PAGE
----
France / Italy, 2005
Review by Leo Goldsmith
Posted on 11 October 2005
Source Studio Canal 35mm print
Features: The 43rd New York Film Festival
Stories of infidelity in contemporary film usually come in one of only a handful of prescribed forms. Woman realizes her husband is a shit who has been cheating on her and leaves him; woman realizes her husband is a shit who has been cheating on her, but decides to remain with him for the sake of her child, mental or financial stability, or because she is noble; woman realizes her husband is a shit and decides to cheat on him with someone younger and hunkier. Within these forms there is surprisingly little variation, the audience is assured a secure point of sympathy and focalization, and the infidelity can be viewed safely as a morally one-sided affair.
But for its stylistic excess and smart, brittle performances, Patrice Chéreau’s Gabrielle falls more or less within this schema. Based on “The Return” (an early Joseph Conrad short story that even the author seems to have loathed), the film tells the story of Jean Hervey, a pompous, wealthy businessman in turn-of-the-century Paris, who returns home one day to find a letter of confession from his wife. But soon Gabrielle returns home, cowed and ashamed, admitting her inability to leave her husband and run away with her lover. What proceeds is an ugly battle of recrimination and deception: Jean seethes, accuses, and tries to feign normalcy; Gabrielle remains largely impassive, but occasionally buckles under the weight of her actions, which for her are both “terrible and right.”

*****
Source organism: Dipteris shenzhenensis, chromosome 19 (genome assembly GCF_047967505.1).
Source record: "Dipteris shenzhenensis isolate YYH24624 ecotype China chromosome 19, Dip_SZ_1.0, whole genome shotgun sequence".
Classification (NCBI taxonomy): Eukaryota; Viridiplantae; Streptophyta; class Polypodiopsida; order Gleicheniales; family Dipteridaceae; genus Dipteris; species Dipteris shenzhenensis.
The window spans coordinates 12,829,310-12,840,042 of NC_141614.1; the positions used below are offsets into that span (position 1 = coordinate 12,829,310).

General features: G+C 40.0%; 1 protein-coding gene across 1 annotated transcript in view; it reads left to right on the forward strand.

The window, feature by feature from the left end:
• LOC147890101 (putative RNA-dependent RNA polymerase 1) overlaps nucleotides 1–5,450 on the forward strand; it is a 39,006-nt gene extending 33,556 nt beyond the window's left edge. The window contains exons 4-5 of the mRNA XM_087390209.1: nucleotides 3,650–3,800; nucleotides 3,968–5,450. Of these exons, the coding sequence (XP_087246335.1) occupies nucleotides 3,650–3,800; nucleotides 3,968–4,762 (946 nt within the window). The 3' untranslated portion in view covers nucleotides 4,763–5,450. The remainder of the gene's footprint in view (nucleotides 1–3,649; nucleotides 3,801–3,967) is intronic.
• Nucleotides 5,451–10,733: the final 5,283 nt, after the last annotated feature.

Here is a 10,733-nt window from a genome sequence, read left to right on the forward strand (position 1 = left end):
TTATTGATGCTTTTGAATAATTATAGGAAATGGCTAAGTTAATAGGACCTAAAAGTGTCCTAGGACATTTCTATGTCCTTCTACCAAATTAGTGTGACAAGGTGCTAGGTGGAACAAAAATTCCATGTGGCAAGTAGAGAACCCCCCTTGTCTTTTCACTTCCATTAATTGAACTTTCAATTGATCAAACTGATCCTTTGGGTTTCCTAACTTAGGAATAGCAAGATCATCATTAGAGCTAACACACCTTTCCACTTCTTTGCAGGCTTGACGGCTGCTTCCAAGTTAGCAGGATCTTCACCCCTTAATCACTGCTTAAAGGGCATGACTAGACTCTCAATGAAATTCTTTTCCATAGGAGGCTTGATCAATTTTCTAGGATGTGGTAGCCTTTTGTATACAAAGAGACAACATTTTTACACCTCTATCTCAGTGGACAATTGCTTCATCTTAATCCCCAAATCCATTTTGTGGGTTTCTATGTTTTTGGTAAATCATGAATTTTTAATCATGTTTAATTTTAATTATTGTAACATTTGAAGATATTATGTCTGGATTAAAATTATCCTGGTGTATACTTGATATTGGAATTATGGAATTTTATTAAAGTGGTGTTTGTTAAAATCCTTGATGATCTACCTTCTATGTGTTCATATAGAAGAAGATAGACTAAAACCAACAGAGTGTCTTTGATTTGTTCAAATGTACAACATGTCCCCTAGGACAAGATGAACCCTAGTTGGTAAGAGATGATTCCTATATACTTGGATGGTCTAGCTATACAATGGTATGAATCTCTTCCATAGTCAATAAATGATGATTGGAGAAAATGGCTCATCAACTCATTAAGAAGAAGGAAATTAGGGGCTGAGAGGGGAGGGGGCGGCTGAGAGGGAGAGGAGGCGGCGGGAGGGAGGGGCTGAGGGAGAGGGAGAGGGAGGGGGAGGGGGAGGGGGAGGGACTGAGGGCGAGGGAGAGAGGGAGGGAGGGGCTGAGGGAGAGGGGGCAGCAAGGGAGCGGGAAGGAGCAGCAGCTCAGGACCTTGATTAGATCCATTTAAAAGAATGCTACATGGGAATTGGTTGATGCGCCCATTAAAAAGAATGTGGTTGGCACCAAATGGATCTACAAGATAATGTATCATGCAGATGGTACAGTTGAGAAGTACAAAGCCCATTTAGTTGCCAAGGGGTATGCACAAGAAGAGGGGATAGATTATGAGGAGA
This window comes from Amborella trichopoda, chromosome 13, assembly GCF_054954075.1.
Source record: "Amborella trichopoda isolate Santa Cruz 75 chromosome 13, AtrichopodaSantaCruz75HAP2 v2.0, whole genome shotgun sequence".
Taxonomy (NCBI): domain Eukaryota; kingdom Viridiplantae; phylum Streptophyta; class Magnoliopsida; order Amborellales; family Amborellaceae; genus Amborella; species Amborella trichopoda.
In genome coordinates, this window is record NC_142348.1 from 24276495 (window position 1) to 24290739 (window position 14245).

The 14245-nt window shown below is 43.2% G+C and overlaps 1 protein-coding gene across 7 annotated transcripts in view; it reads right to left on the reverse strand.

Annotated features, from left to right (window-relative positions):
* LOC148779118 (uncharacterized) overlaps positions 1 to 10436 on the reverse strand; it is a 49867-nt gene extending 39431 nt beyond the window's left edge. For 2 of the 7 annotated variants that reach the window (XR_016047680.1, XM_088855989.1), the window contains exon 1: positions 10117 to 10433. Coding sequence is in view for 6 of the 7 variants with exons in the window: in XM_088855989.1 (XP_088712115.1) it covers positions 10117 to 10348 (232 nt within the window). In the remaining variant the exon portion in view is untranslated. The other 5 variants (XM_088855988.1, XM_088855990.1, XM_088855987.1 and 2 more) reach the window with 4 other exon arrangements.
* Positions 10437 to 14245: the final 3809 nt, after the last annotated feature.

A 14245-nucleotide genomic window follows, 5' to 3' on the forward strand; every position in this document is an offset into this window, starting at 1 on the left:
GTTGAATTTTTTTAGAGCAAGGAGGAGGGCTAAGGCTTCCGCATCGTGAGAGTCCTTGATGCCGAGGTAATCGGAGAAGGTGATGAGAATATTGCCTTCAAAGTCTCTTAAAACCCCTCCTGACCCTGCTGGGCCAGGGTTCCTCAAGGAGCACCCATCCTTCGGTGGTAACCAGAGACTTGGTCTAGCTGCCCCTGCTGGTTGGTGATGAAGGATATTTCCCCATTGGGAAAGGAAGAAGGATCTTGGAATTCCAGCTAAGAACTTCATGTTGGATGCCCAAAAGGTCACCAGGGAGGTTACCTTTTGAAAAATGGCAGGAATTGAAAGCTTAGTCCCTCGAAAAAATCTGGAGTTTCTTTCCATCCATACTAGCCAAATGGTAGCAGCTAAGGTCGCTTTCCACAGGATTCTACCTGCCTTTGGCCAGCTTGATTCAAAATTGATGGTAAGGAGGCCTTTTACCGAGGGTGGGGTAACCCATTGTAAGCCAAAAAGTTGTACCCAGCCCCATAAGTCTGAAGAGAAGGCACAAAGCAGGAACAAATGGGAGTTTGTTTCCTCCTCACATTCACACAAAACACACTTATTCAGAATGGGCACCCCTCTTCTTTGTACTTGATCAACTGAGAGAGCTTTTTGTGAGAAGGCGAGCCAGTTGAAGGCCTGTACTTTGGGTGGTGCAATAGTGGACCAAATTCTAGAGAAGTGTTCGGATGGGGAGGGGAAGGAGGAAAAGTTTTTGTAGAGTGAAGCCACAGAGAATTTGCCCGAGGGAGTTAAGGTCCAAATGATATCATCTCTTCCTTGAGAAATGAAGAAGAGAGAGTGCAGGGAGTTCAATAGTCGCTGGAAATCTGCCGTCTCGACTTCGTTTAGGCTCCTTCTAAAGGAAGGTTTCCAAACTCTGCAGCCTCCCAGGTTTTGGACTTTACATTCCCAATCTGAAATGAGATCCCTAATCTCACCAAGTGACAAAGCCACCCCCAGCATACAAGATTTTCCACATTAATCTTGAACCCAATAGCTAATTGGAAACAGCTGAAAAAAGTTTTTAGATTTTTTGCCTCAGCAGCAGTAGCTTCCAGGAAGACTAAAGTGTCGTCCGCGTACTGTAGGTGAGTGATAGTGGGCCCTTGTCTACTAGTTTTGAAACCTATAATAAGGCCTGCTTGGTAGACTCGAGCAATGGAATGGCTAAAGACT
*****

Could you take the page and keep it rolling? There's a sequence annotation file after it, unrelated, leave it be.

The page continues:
This struggle is played out almost entirely inside the cold, museum-like arena of the Hervey’s townhouse, and so it is the strength of the two lead actors that conveys the film’s emotional power. In the title role, Isabelle Huppert delivers a characteristically mesmerizing performance, vacillating between total inscrutability and a nerve-wracking fragility almost imperceptibly. And Pascal Greggory is as severe as in his turn as Robert de Saint-Loup in Ruiz’s Time Regained (with its ferociously loud eating sequence), but here tempers it with a sense of humiliation and a weird sensuality.
But strangely, though Chéreau’s direction of his actors is masterful, his idiosyncratic attempts at formal innovation seem counterproductive. Specifically, the film employs the rather hackneyed art-film device of switching between black-and-white and color film stock in ways that at first seem meaningful, but soon become arbitrary. This might seem harmless enough, but there are other, more peculiar conceits. In particular, Chéreau will often interrupt moments of high drama, halting them in freeze-frame and glossing them with outbursts of onscreen text. Arising at moments of emotional (and musical) excess, this text apparently duplicates the characters’ lines in an enormous white typeface, but it has the effect of forestalling the action and often literally blocks out the actors’ faces. With actors like Huppert and Greggory, who are elsewhere able to convey the minutest intricacies of jealousy and pain almost effortlessly, such formalist grandstanding adds nothing.
Ultimately, in spite of some effective work by the lead actors and some blind stabs at stylistic ingenuity, Gabrielle proves itself to be a rather conventional, even old-fashioned infidelity story. Gabrielle’s lover turns out to be neither young nor hunky (in fact, he’s grotesque), but otherwise her actions are justified by Jean’s cartoonish chauvinism. Greggory is enormous fun to watch, but his character is a thinly sketched prig with little nuance. Stalking around the Hervey’s sculpture-filled tomb of a house, he must deliver woefully unsubtle lines like, “I loved her as a collector loves his prized sculpture.” Huppert’s lines aren’t much better, as her character must function as the equivalent of the “modern woman” (“The thought of your sperm inside of me is unbearable”). In the end, though the film attempts a subtle pirouette on the themes of A Doll’s House, it treads a more conservative path.